I closed my computer sometime around 7 pm Saturday night and I placed it on my desk.  I didn’t touch it again until Monday night around 10 pm.  That probably shouldn’t be a big deal – or an anything deal.  But, since typing out words is what I do for both profit and for pleasure, it kind of was a big deal.  In a miniature deal kind of way.  A laundry list of events and activity took place over that short time period.  Most of it eclipse related.

Living in the “path of totality” the hype was paramount.   Constant reminders to be aware of the traffic and to not burn your retinas to a crisp and to order your glasses in time and if you couldn’t locate any glasses than to be forced to purchase some for $15.  Stores were selling out of moon pies and I-85 had flashing signs urging caution on the roads and it was all a little apocalyptic crazy.

When I read stuff like that something happens to me.  I’m sure it’s a character flaw.  I just instantaneously think less of whatever is happening to cause all of the commotion.  I suddenly no longer want to participate.

Hannah had purchased eclipse glasses for the kids and I months ago.  I assumed we’d all watch it.  But I just couldn’t muster up all the excitement that I saw bubbling over everywhere else.

Our house was packed to capacity the night before – all beds and sofas taken by friends from out of town who wanted to sit in the path of totality.  We ate breakfast together.  Watched informative YouTube videos and live coverage on the west coast.  We ate lunch.  (Have you ever tasted a pickled green bean?  It has nothing to do with the eclipse, other than the fact that the eclipse is the day our family first tried them.  They’re delicious.)  And then it was our turn.  Chairs were put outside.  Eclipse glasses distributed.  The clouds were at first blocking the sun and we figured maybe that was they way it was going to go.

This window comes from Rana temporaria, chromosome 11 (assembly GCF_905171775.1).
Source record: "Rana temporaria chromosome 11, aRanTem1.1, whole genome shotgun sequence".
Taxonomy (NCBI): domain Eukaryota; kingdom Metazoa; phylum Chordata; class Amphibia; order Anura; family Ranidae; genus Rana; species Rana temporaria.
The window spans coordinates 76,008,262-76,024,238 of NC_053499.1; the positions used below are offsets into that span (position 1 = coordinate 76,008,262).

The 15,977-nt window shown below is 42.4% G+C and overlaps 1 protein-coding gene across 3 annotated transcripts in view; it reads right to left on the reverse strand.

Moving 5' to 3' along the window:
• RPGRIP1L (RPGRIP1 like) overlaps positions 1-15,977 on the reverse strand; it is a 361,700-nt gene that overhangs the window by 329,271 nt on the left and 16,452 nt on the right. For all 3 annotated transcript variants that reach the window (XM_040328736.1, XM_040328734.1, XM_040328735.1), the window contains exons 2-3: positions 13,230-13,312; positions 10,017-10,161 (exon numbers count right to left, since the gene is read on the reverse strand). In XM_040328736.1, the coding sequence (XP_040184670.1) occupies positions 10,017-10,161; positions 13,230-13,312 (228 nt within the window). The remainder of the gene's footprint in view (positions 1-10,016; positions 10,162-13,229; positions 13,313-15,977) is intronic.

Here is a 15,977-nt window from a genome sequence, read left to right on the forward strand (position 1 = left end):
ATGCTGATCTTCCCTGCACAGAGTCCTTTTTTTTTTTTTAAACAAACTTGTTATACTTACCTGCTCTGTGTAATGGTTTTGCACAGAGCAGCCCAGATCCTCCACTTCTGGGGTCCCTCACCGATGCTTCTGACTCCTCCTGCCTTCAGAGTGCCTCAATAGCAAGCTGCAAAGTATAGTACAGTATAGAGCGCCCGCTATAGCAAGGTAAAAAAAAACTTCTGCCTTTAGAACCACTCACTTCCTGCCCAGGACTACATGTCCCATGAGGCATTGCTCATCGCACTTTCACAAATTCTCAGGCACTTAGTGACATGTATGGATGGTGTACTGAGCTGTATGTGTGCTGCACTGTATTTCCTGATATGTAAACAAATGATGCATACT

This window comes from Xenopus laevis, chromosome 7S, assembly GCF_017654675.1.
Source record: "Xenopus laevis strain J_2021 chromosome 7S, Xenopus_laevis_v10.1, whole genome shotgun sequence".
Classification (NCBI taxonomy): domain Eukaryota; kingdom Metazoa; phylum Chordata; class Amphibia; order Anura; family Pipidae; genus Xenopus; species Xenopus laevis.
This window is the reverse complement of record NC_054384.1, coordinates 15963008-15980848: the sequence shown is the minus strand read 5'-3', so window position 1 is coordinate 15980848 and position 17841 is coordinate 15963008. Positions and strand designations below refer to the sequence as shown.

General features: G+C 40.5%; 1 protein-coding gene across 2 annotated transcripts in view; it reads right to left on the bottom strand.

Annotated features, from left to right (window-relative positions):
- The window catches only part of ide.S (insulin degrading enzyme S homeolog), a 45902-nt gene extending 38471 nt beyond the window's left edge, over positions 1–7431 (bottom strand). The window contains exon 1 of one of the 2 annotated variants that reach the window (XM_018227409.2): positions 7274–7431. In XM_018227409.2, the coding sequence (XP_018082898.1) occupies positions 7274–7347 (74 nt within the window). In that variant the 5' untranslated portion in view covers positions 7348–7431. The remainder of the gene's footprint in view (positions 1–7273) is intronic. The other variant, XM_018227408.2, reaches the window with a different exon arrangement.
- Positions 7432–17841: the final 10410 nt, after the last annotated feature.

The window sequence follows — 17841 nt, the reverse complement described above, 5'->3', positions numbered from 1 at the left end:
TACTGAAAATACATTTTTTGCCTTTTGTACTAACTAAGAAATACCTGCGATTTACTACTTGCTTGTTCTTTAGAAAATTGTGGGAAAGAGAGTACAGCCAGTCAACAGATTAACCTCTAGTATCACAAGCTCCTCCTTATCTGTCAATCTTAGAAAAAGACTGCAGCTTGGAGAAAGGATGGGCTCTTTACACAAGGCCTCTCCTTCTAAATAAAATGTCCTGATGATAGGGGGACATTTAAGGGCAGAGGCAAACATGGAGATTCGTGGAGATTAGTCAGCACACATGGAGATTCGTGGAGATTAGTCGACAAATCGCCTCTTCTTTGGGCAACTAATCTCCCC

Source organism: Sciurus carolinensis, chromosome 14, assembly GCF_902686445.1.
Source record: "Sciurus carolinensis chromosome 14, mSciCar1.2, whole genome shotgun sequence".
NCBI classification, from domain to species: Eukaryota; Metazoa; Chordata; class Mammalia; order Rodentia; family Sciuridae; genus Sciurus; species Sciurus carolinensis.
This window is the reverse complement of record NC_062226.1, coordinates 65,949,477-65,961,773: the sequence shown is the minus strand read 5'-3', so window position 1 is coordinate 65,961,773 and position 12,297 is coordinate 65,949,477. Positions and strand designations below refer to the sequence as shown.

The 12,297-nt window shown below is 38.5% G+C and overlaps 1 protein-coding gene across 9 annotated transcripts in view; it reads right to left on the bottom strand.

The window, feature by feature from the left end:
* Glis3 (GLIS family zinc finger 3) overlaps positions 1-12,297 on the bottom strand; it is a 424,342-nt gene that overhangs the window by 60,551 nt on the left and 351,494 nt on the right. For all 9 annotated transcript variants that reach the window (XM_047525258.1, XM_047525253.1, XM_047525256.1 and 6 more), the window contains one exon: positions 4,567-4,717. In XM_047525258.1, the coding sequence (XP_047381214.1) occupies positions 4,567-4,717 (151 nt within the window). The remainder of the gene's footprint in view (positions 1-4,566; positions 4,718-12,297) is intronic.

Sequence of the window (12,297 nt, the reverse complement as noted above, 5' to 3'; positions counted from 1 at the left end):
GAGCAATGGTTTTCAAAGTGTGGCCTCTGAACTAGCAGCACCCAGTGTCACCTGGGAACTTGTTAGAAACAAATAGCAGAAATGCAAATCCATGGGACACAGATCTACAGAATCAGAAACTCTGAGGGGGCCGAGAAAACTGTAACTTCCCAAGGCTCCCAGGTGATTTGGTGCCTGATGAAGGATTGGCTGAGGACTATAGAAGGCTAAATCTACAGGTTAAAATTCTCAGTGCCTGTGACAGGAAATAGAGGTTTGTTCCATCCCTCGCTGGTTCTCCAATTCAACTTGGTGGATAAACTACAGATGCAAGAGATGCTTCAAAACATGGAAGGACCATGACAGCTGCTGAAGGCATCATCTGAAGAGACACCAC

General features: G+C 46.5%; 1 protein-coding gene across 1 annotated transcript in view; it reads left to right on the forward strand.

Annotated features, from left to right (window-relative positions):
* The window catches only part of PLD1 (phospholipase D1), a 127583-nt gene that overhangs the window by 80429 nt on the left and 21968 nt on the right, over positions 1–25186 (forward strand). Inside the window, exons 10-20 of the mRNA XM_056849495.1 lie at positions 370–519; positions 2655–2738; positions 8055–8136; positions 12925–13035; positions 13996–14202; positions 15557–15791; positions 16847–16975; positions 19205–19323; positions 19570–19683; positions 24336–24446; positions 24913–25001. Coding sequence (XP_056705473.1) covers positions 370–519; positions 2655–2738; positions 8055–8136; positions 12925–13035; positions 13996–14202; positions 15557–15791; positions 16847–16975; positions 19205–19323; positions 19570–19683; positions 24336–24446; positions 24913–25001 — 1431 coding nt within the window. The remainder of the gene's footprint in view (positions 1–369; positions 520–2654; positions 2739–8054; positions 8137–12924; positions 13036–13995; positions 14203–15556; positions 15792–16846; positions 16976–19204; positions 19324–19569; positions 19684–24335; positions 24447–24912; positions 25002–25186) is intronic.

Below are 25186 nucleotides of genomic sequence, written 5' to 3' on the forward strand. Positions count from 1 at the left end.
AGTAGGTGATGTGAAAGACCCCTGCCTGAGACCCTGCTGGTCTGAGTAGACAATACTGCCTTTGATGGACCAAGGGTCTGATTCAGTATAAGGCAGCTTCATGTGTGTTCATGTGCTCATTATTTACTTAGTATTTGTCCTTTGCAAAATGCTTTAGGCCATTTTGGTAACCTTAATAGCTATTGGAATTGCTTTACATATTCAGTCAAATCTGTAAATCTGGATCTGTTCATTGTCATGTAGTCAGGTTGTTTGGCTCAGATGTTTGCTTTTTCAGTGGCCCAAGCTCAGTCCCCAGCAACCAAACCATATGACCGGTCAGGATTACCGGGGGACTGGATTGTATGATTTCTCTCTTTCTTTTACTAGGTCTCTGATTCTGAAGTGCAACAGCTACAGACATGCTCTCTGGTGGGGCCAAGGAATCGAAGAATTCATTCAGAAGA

And then.  Well.  Then the show actually started.  The clouds breezed away and the moon crept its fantastic self right on over in front of the sun.

Y’all.  I couldn’t believe the magic.  There’s no exact describing it and I cannot even fully understand why it was so incredible and impressive to me.

 

 

The moon taking its bite out of the sun – that’s what Otto and Piper kept calling it.  The shadows shifting.  The sun fading.  The darkness coming.  A rooster crowed.  (That got our little crowd pretty stoked.)  The horses in the field across the street trotted themselves to the barn.  The temperature felt pleasantly mild. These gorgeous little dancing curves of sunlight and shadow sprinkled in the dirt under our familiar oak tree. Until finally, the moon blocked out all the light.  And Tom started sprinting toward the edge of the yard and half of us sprinted after him – to watch the glow of what looked like a sunset settle in front of Paris Mountain.  The totality.  All of the sun’s bold bright light covered by the moon.  It was like night.  In the middle of the afternoon.

 

 

 

The slow reintroduction of the sun back to its rightful order on the earth.  The light glowing and dreamy.

I kept staring through my flimsy little protective eye shields for all the remaining glimpses.  Bergen shouted his farewells to the eclipse, declaring “I shall miss thee, eclipse.”

 

 

And then it was done.  Complete.  Over.  The afternoon all regular again and the sky the same as we think it always is and the lawn emptied and the cars drove away and the kids and I had a quiet dinner in a quiet house.

I’m sure its beauty was in its rarity.  Its beauty in its unexpectedness, despite its predictability.  The surprise in finding out something that was actually not a surprise was indeed surprisingly delightful.

 

 

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